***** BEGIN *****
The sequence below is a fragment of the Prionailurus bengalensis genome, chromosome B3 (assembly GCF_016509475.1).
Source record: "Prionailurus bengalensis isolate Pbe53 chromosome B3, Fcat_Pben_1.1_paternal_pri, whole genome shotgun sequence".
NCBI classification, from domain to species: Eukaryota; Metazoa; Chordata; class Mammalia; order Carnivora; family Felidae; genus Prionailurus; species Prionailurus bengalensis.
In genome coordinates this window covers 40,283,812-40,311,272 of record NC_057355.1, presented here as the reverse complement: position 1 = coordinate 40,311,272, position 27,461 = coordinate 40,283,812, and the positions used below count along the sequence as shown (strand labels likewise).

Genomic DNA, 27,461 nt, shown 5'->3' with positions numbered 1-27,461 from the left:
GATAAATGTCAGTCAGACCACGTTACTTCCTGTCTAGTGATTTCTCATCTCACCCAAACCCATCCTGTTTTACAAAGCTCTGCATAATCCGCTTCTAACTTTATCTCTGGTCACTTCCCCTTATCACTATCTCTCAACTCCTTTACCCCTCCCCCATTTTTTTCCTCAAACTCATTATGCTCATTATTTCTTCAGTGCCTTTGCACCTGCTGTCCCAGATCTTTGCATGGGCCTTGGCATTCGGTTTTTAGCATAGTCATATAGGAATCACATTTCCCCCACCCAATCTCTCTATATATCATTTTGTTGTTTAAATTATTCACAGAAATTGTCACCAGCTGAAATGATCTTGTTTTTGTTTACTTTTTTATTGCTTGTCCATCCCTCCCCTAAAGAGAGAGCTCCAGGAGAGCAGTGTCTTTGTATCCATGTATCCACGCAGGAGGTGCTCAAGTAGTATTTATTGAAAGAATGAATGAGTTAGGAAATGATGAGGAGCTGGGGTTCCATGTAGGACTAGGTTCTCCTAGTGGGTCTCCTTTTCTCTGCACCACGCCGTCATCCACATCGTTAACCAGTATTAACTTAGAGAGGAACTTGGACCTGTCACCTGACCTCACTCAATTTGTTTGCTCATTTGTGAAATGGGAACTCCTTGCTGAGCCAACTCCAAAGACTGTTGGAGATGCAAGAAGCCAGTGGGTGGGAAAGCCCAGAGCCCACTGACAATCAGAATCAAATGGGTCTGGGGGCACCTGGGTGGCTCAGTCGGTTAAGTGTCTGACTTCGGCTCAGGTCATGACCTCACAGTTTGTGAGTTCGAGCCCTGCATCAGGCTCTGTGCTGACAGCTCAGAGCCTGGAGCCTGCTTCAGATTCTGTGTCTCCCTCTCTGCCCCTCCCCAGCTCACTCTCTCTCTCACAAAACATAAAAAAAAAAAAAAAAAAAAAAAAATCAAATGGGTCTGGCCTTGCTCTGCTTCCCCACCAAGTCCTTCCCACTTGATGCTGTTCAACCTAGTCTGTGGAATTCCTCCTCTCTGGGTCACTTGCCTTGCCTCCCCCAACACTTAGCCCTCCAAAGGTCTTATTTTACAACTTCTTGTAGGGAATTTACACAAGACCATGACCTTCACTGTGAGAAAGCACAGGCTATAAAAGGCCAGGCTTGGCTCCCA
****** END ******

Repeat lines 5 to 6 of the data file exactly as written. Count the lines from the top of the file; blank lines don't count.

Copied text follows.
Genomic DNA, 27,461 nt, shown 5'->3' with positions numbered 1-27,461 from the left:
GATAAATGTCAGTCAGACCACGTTACTTCCTGTCTAGTGATTTCTCATCTCACCCAAACCCATCCTGTTTTACAAAGCTCTGCATAATCCGCTTCTAACTTTATCTCTGGTCACTTCCCCTTATCACTATCTCTCAACTCCTTTACCCCTCCCCCATTTTTTTCCTCAAACTCATTATGCTCATTATTTCTTCAGTGCCTTTGCACCTGCTGTCCCAGATCTTTGCATGGGCCTTGGCATTCGGTTTTTAGCATAGTCATATAGGAATCACATTTCCCCCACCCAATCTCTCTATATATCATTTTGTTGTTTAAATTATTCACAGAAATTGTCACCAGCTGAAATGATCTTGTTTTTGTTTACTTTTTTATTGCTTGTCCATCCCTCCCCTAAAGAGAGAGCTCCAGGAGAGCAGTGTCTTTGTATCCATGTATCCACGCAGGAGGTGCTCAAGTAGTATTTATTGAAAGAATGAATGAGTTAGGAAATGATGAGGAGCTGGGGTTCCATGTAGGACTAGGTTCTCCTAGTGGGTCTCCTTTTCTCTGCACCACGCCGTCATCCACATCGTTAACCAGTATTAACTTAGAGAGGAACTTGGACCTGTCACCTGACCTCACTCAATTTGTTTGCTCATTTGTGAAATGGGAACTCCTTGCTGAGCCAACTCCAAAGACTGTTGGAGATGCAAGAAGCCAGTGGGTGGGAAAGCCCAGAGCCCACTGACAATCAGAATCAAATGGGTCTGGGGGCACCTGGGTGGCTCAGTCGGTTAAGTGTCTGACTTCGGCTCAGGTCATGACCTCACAGTTTGTGAGTTCGAGCCCTGCATCAGGCTCTGTGCTGACAGCTCAGAGCCTGGAGCCTGCTTCAGATTCTGTGTCTCCCTCTCTGCCCCTCCCCAGCTCACTCTCTCTCTCACAAAACATAAAAAAAAAAAAAAAAAAAAAAAAATCAAATGGGTCTGGCCTTGCTCTGCTTCCCCACCAAGTCCTTCCCACTTGATGCTGTTCAACCTAGTCTGTGGAATTCCTCCTCTCTGGGTCACTTGCCTTGCCTCCCCCAACACTTAGCCCTCCAAAGGTCTTATTTTACAACTTCTTGTAGGGAATTTACACAAGACCATGACCTTCACTGTGAGAAAGCACAGGCTATAAAAGGCCAGGCTTGGCTCCCA